Robin Williams, Heaven & preaching the Gospel

When I think Robin Williams, I think big muscles and spinach. I think sailor suit. I think Popeye. Popeye is how I see Robin Williams. Strong and confident and in love with Olive Oyl. Never ever did we think that Popeye, or Peter Pan or Mrs. Doubtfire would take his own life, which is currently the rumor. Battling addiction and depression, at 63 the comedian and actor decided he just couldn’t take this life anymore.

Yesterday, all forms of social media was on fire with pictures, stories, memories, shock and grief. There were prayers sent up for the family, and genuine tears cried over the idea that such an outwardly happy person would take their own life. No one can truly attest to the condition of his heart. We don’t know about his faith in Christ. So that leaves questions.

As a Christian how do we handle this? How do we handle the reality of darkness of an iconic person who shaped several generations with his personality, wit and talent, not to mention his genuine love for people and support of our troops? How do we balance the idea that good is not good enough? By not knowing for sure if Robin Williams was saved, how do we wrap our minds around the possibility that he may not be in heaven? That even though he may have spent his life contributing good to this world, that he may not spend his eternity in the presence of Christ?

And how do we speak truth to people, the truth that Hell is real? When do we act in love, and when do we use situations like this as a way to show people the preciousness of life?

I’m asking these things because I really want to know your thoughts?

No doubt what has happened to Robin Williams is tragedy. The tragedy is that out of all the joy he brought into the world, he couldn’t find any of his own. The tragedy lies in that for a moment in his living, he felt the only way to end his pain was to end his life. The tragedy IS the lies that he chose to believe: that he was unworthy, unloved, and it was unnecessary for him to continue in this world.

But as a person who believes not only in a loving God but an equally just God, I wonder how we handle the idea that Robin Williams might not have been saved by grace. How do we discuss it with our unbelieving friends? How to we show that equality of God’s attributes in a way where they can see the amazing-ness of His sacrifice for us, and that the sacrifice was not only love but justice?

Some think we just preach truth with the scriptures that talk about the consequences of not following Christ and eternal damnati.on Some want to focus only on the love of Jesus: The grace of Jesus. The mercy of Jesus.

But God is both…

what do we do about it? Because doing nothing is not an option.

Share your thoughts with me…. (With kindness, please, this could be a tough subject to tackle)

MY RESPONSE TO ‘SHOULD YOU MAKE YOUR CHILD SHARE’

Creating Unforgettable Adults is one of my main goals as a mom. To our family, an Unforgettable Adult is one who is a strong, Christ-follower who is rooted in an identity that is unshakeable and is willing to trail-blaze for Jesus.

For we are God’s masterpiece. He has created us anew in Christ Jesus, so we can do the good things he planned for us long ago. (Ephesians 2:10 NLT)

Popsugar recently published an article that has gone viral in the parenting world. Why I Don’t Make My Son Share focuses on real life scenarios with pre-schoolers who struggle in a world of determining what is mine, what is yours and what is ours. Granted, preschoolers, and actually most children, are territorial in they find a sense of comfort and security in things. But is it so wrong to teach children to share?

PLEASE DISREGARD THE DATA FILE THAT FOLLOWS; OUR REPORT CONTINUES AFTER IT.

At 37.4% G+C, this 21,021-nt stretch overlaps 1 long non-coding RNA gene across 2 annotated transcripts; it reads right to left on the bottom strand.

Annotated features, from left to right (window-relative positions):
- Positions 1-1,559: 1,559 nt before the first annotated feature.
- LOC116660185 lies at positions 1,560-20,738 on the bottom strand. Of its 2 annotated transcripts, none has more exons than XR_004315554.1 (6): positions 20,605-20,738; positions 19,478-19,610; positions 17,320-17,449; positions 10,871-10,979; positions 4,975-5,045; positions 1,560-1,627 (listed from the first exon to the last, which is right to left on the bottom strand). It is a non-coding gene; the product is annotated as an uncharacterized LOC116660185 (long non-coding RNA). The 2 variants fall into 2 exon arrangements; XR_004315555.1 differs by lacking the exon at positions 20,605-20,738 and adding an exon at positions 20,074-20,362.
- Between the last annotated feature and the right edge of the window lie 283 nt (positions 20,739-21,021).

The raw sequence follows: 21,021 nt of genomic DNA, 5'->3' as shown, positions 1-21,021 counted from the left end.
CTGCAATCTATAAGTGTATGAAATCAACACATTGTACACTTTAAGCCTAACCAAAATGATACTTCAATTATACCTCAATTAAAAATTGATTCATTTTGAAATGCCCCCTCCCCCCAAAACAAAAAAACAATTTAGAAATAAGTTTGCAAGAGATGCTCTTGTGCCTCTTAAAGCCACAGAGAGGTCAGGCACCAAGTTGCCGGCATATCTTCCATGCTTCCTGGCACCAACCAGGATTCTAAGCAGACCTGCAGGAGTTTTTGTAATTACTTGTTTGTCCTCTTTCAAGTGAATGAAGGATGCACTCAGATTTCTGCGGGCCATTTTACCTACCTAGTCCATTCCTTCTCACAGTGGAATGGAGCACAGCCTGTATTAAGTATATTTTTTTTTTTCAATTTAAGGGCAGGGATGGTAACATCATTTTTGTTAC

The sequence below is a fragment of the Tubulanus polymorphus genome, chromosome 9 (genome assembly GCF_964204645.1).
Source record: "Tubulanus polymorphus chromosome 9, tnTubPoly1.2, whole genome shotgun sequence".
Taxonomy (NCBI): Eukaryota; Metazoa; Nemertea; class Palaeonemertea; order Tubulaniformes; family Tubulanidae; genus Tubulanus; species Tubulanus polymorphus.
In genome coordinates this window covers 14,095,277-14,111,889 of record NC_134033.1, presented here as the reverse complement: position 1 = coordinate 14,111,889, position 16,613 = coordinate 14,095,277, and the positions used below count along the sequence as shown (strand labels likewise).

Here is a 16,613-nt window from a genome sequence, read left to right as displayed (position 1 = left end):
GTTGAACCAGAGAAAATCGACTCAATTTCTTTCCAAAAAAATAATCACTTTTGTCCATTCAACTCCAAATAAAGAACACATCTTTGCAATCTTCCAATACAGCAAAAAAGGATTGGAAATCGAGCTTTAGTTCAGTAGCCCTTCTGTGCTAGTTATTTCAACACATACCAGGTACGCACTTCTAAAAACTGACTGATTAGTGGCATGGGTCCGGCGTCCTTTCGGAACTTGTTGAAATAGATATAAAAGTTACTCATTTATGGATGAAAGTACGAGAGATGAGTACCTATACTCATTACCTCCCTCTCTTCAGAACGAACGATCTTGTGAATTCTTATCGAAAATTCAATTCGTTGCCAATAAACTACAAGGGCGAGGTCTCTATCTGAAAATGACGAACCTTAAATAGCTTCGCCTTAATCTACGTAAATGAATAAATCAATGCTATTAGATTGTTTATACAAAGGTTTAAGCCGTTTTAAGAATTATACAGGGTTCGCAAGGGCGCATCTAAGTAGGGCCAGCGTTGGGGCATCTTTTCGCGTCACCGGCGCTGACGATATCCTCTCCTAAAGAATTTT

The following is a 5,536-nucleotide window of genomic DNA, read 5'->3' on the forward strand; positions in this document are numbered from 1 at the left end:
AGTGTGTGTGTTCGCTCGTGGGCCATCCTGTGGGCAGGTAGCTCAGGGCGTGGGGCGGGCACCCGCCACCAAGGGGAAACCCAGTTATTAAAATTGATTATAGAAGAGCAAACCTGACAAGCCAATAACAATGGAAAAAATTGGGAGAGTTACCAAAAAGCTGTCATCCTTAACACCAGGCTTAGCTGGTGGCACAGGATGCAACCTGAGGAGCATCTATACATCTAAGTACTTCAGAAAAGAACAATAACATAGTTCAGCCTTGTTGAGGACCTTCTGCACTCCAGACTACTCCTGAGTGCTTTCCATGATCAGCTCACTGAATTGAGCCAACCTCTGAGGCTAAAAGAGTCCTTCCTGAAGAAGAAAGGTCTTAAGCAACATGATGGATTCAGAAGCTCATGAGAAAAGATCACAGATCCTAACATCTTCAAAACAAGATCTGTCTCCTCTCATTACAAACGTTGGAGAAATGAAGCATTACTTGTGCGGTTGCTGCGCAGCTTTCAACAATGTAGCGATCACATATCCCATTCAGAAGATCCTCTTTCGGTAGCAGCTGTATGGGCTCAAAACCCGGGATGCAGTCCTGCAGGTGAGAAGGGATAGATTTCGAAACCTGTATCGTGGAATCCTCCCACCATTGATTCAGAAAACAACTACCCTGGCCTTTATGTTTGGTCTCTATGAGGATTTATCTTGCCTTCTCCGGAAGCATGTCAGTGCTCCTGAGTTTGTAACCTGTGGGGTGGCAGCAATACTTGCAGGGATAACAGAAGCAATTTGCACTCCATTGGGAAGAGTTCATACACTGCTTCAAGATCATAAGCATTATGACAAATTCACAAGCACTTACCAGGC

In fact, there are many aspects of your child to take into consideration when teaching the “sharing lesson.” The first and foremost is the age of the child. Not all aged children can be taught the same lesson in the same way. Depending on the developmental age of the child will depend on how they respond. A toddler does not have the reasoning or abstract thinking skills of a 2nd grader, or even a preschool child. Teaching “sharing” is more difficult with a toddler because in their mind, everything in the entire world exists for them.

Regardless of age or anything else for that matter, I believe we should teach our children to share.

Here are a few comments from the article and my thoughts:

“I think it’s a great disservice to to teach him (the child) that he can have something that someone else has, simply because he wants it.”

I agree. We are a generation of parents who teach our kids to remain toddlers their entire lives by feeding the lie that the world exists simply for them. I think the concept of sharing has absolutely nothing to do with the idea found in the above statement. To me the concept of sharing isn’t about entitlement it’s about serving.

Sharing has less to do with the child who wants the toy than with the child who has the power to be kind. The hope of the lesson of sharing is ‘pay it forward’. If I share with you, then you share with her. Along with the problematic sense of entitlement in the Ygeneration is also the sense of selfishness and lack of ability to work as team or within a family. Sharing encourages working together. To me there is nothing wrong with that–actually our kids need to learn all the characteristics of teamwork such as negotiation, communication and fairnes.

In addition, by not teaching your child to share the sense of entitlement simply shifts from the child who wants the toy to the child who has the toy. All I can visualize are all the seagulls in Finding Nemo chirping, “Mine! Mine! Mine!”

As a Christian parent one of the most important lesson we can teach our children can be found in these passages:

I Corinthians 10:26 “the earth and everything in it belongs to God.”

Translated by THIS mom: “Share-it’s not yours!”

Job 1:21 “…The Lord gave and the Lord has taken away; praise the name of the Lord.”

Translated by THIS mom: “Share- or I’m taking it away.”

“…think about your own day-to-day adult life. You wouldn’t cut in front of someone in the grocery checkout line just because you didn’t feel like waiting.”

Hopefully as an adult, by now I would have been taught kindness and social graces, so no, in fact, I would not cut in line at the store. Even most small children know that when you go to the store you have to wait in line, because they’ve been taught.